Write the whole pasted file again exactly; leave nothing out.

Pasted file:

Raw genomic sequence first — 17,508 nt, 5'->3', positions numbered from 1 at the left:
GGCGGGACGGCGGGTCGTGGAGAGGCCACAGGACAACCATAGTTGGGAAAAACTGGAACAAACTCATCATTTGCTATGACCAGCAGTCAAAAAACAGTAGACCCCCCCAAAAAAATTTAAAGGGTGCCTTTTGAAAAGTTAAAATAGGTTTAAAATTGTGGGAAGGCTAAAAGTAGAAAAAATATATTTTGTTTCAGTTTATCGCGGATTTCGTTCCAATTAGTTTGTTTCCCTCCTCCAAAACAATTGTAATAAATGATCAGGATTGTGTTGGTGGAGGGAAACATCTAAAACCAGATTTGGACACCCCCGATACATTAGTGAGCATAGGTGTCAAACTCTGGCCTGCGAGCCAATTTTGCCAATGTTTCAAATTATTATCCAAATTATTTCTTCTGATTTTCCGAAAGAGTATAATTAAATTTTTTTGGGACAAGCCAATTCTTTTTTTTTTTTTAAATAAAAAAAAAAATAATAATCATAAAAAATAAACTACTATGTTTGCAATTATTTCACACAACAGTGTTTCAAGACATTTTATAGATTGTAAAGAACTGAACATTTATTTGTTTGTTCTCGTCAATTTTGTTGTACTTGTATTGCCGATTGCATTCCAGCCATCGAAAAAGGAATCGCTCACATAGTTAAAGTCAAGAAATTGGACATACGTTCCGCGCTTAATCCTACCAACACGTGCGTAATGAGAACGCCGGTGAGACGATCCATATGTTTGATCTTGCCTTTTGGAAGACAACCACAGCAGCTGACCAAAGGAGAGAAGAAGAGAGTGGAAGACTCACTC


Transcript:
Raw genomic sequence first — 17,508 nt, 5'->3', positions numbered from 1 at the left:
GGCGGGACGGCGGGTCGTGGAGAGGCCACAGGACAACCATAGTTGGGAAAAACTGGAACAAACTCATCATTTGCTATGACCAGCAGTCAAAAAACAGTAGACCCCCCCAAAAAAATTTAAAGGGTGCCTTTTGAAAAGTTAAAATAGGTTTAAAATTGTGGGAAGGCTAAAAGTAGAAAAAATATATTTTGTTTCAGTTTATCGCGGATTTCGTTCCAATTAGTTTGTTTCCCTCCTCCAAAACAATTGTAATAAATGATCAGGATTGTGTTGGTGGAGGGAAACATCTAAAACCAGATTTGGACACCCCCGATACATTAGTGAGCATAGGTGTCAAACTCTGGCCTGCGAGCCAATTTTGCCAATGTTTCAAATTATTATCCAAATTATTTCTTCTGATTTTCCGAAAGAGTATAATTAAATTTTTTTGGGACAAGCCAATTCTTTTTTTTTTTTTAAATAAAAAAAAAAATAATAATCATAAAAAATAAACTACTATGTTTGCAATTATTTCACACAACAGTGTTTCAAGACATTTTATAGATTGTAAAGAACTGAACATTTATTTGTTTGTTCTCGTCAATTTTGTTGTACTTGTATTGCCGATTGCATTCCAGCCATCGAAAAAGGAATCGCTCACATAGTTAAAGTCAAGAAATTGGACATACGTTCCGCGCTTAATCCTACCAACACGTGCGTAATGAGAACGCCGGTGAGACGATCCATATGTTTGATCTTGCCTTTTGGAAGACAACCACAGCAGCTGACCAAAGGAGAGAAGAAGAGAGTGGAAGACTCACTC